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#367 encryptedmind

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Posted 14 January 2018 - 20:38

You almost lost me there. But yeah, this is simple to do in xStream. Check out the arpeggiator model, then imagine that it read notes from a phrase instead?
....

But since I'm an electronic musician I might not want to stop there - I'm not in the fortunate situation where I'm backed by a band which can help to translate my Casio sounds into a real arrangement.
Instead, I would want to completely own those "styles", and be able to edit and update them in any way that Renoise allows. In other words: the rabbit hole goes deeeeeep.


@Danoise: Woah kool!! I am very glad you plan to do the model. The arp model in XStream works flawlessly and just as you pointed out, it can take take either the rhythmic data from a phrase or work right on the selected track itself. I think both modes should work just fine, as the source of note data should be flexible. A bypass switch would be really useful as I had mentioned earlier during production time and to switch between composing and jamming and recording. This model will be very useful in bringing that BIAB workflow into Renoise. Not sure if RAS is going to be this but it's serves my purpose very well. A chord pad done by either @Joule or @Raul can be incorporated to feed chord note batches later on for others to use this model as well if they prefer to.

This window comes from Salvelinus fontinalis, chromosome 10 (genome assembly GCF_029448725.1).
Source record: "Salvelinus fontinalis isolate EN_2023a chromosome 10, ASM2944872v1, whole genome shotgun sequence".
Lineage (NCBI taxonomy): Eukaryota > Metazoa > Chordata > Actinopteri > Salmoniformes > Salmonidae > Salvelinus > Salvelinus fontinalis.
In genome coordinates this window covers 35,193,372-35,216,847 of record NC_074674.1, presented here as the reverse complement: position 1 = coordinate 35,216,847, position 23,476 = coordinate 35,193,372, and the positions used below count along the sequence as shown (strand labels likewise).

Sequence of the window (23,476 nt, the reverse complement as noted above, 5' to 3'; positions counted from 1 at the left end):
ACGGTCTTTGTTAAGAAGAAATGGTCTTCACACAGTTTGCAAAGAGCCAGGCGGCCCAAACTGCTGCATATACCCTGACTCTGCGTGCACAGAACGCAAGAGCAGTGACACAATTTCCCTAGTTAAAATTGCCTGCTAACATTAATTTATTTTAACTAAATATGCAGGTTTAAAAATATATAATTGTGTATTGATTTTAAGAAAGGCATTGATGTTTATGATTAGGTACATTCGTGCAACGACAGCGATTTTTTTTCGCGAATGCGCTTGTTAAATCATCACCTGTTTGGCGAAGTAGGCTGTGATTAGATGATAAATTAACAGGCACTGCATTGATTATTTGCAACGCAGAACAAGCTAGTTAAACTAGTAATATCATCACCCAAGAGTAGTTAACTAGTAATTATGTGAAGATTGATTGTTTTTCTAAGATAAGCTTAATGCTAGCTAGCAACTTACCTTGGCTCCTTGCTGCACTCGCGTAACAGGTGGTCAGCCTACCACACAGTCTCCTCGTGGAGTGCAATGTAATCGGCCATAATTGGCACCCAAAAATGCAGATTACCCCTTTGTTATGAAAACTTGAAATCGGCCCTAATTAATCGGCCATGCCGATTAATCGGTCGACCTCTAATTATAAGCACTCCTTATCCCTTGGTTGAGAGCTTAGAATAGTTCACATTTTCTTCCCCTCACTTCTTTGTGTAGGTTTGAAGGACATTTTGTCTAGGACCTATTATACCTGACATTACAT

Btw I assume you did not mention the quote out of decency and working pro bono but should you wish to change your mind please don't hesitate to PM your hour rates, I would be more than glad to compensate for your time. XStream is a very deep API tool and as such it really intrigued me with the timeline related features it provides. A lot of algorithmic production can be done just by using this. Loving it :)